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In Python, how can I retrieve the line count of a huge file quickly?


In Python, I need to count the lines in a huge file (hundreds of thousands of lines). What is the most efficient method in terms of memory and time?

Right now, I’m doing:

def file_len(fname):
    with open(fname) as f:
        for i, l in enumerate(f):
    return i + 1

Is there any way to make it better?

Asked by SilentGhost

Solution #1

One line, probably quickly:

num_lines = sum(1 for line in open('myfile.txt'))

Answered by Kyle

Solution #2

It doesn’t get much better than this.

After all, any solution must read the full file, calculate the number of n, and return that number.

Is there a better method to do this without having to read the entire file? I am unsure… The ideal solution will always be I/O-bound; the most you can do is make sure you’re not wasting memory, which it appears you’ve already done.

Answered by Yuval Adam

Solution #3

A memory mapped file, I believe, will be the quickest option. I tested four functions: the OP’s function (opcount); a basic iteration through the file’s lines (simplecount); readline using a memory-mapped file (mmap) (mapcount); and Mykola Kharechko’s buffer read solution (buffercount) (bufcount).

I calculated the average run-time for a 1.2 million-line text file by running each function five times.

2 GHz AMD processor, Windows XP, Python 2.5, 2GB RAM

Here are my findings:

mapcount : 0.465599966049
simplecount : 0.756399965286
bufcount : 0.546800041199
opcount : 0.718600034714

Numbers for Python 2.6 have been updated:

mapcount : 0.471799945831
simplecount : 0.634400033951
bufcount : 0.468800067902
opcount : 0.602999973297

For Windows/Python 2.6, the buffer read strategy appears to be the fastest.

The code is as follows:

from __future__ import with_statement
import time
import mmap
import random
from collections import defaultdict

def mapcount(filename):
    f = open(filename, "r+")
    buf = mmap.mmap(f.fileno(), 0)
    lines = 0
    readline = buf.readline
    while readline():
        lines += 1
    return lines

def simplecount(filename):
    lines = 0
    for line in open(filename):
        lines += 1
    return lines

def bufcount(filename):
    f = open(filename)                  
    lines = 0
    buf_size = 1024 * 1024
    read_f = # loop optimization

    buf = read_f(buf_size)
    while buf:
        lines += buf.count('\n')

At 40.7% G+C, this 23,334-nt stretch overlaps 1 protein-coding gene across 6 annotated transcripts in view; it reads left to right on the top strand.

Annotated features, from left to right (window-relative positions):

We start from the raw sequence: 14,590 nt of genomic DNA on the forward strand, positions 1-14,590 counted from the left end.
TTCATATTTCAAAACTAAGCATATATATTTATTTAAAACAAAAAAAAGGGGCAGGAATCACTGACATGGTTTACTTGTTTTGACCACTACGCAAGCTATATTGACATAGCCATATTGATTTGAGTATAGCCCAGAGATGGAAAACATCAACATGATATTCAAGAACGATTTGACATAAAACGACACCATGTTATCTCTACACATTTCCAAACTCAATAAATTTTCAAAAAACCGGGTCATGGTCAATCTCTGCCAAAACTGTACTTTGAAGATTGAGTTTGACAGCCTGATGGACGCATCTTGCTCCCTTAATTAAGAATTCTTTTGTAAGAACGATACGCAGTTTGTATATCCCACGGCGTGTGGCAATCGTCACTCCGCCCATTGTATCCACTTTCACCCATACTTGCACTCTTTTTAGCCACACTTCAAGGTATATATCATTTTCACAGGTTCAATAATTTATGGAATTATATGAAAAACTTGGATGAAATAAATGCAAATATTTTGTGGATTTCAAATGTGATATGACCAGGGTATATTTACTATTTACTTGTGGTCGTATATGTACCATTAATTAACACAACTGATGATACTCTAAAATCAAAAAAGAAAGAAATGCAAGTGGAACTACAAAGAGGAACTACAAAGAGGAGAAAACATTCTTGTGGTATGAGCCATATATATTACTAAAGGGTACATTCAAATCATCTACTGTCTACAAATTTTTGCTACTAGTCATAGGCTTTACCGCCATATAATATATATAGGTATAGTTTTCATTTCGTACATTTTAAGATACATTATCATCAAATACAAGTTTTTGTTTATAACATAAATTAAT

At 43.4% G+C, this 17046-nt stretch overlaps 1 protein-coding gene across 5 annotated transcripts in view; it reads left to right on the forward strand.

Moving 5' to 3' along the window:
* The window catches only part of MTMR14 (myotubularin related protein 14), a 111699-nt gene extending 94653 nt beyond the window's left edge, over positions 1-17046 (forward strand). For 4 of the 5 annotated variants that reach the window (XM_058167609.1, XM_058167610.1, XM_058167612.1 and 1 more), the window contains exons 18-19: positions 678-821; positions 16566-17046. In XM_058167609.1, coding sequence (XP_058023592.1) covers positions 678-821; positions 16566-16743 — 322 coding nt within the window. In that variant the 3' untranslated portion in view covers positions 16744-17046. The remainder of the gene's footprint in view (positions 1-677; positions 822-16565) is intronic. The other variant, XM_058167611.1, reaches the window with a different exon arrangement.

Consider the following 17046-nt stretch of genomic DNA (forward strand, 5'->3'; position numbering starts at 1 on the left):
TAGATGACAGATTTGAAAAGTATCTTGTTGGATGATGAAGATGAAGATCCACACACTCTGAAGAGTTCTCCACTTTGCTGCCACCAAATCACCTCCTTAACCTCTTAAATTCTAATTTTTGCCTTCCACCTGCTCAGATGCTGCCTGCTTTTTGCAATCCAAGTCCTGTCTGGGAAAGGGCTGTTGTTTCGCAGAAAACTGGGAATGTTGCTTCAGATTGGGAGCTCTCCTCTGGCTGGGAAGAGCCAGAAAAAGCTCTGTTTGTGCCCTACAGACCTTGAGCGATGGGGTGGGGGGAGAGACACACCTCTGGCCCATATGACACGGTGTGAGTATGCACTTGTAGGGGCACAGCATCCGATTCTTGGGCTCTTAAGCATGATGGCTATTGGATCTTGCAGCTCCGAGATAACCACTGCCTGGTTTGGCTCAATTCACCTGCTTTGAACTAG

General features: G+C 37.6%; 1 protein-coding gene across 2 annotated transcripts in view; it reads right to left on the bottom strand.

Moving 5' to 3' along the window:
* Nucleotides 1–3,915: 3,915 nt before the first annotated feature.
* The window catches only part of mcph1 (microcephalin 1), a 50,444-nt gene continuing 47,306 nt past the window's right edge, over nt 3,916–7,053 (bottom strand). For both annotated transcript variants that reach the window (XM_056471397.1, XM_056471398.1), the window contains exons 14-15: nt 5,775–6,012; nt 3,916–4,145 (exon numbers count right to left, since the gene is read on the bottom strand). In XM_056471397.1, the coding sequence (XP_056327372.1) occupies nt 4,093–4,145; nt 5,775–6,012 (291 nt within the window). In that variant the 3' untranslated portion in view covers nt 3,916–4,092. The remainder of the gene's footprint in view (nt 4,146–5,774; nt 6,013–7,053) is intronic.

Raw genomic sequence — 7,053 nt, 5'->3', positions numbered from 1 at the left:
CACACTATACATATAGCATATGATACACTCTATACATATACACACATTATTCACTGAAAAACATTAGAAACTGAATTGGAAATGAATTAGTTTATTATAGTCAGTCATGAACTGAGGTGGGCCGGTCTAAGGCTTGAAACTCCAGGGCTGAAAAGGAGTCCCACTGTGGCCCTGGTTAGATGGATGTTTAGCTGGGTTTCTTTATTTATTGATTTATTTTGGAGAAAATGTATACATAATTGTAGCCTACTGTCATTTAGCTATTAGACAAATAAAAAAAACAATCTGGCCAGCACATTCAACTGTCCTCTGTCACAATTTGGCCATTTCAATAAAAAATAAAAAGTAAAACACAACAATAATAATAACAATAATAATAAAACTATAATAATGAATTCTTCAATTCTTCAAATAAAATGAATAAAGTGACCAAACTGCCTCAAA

buf = read_f(buf_size)

    return lines

def opcount(fname):
    with open(fname) as f:
        for i, l in enumerate(f):
    return i + 1

counts = defaultdict(list)

for i in range(5):
    for func in [mapcount, simplecount, bufcount, opcount]:
        start_time = time.time()
        assert func("big_file.txt") == 1209138
        counts[func].append(time.time() - start_time)

for key, vals in counts.items():
    print key.__name__, ":", sum(vals) / float(len(vals))

Answered by Ryan Ginstrom

Solution #4

I had to submit this on a similar issue until my reputation score improved (thanks to the person who bumped me!).

All of these solutions overlook one method for significantly speeding up the process: using the unbuffered (raw) interface, bytearrays, and doing your own buffering. (This is only true for Python 3.) The raw interface may or may not be utilized by default in Python 2, but Unicode will be the default in Python 3.)

I feel the following code is faster (and marginally more pythonic) than any of the solutions presented, using a modified version of the timing tool:

def rawcount(filename):
    f = open(filename, 'rb')
    lines = 0
    buf_size = 1024 * 1024
    read_f =

    buf = read_f(buf_size)
    while buf:
        lines += buf.count(b'\n')
        buf = read_f(buf_size)

    return lines

This runs slightly faster thanks to the use of a separate generator function:

def _make_gen(reader):
    b = reader(1024 * 1024)
    while b:
        yield b
        b = reader(1024*1024)

def rawgencount(filename):
    f = open(filename, 'rb')
    f_gen = _make_gen(
    return sum( buf.count(b'\n') for buf in f_gen )

This can be done entirely in-line with itertools and generator expressions, but it looks a little strange:

from itertools import (takewhile,repeat)

def rawincount(filename):
    f = open(filename, 'rb')
    bufgen = takewhile(lambda x: x, (*1024) for _ in repeat(None)))
    return sum( buf.count(b'\n') for buf in bufgen )

My schedule is as follows:

function      average, s  min, s   ratio
rawincount        0.0043  0.0041   1.00
rawgencount       0.0044  0.0042   1.01
rawcount          0.0048  0.0045   1.09
bufcount          0.008   0.0068   1.64
wccount           0.01    0.0097   2.35
itercount         0.014   0.014    3.41
opcount           0.02    0.02     4.83
kylecount         0.021   0.021    5.05
simplecount       0.022   0.022    5.25
mapcount          0.037   0.031    7.46

Answered by Michael Bacon

Solution #5

You could run wc -l filename from a subprocess.

import subprocess

def file_len(fname):
    p = subprocess.Popen(['wc', '-l', fname], stdout=subprocess.PIPE, 
    result, err = p.communicate()
    if p.returncode != 0:
        raise IOError(err)
    return int(result.strip().split()[0])

Answered by Ólafur Waage

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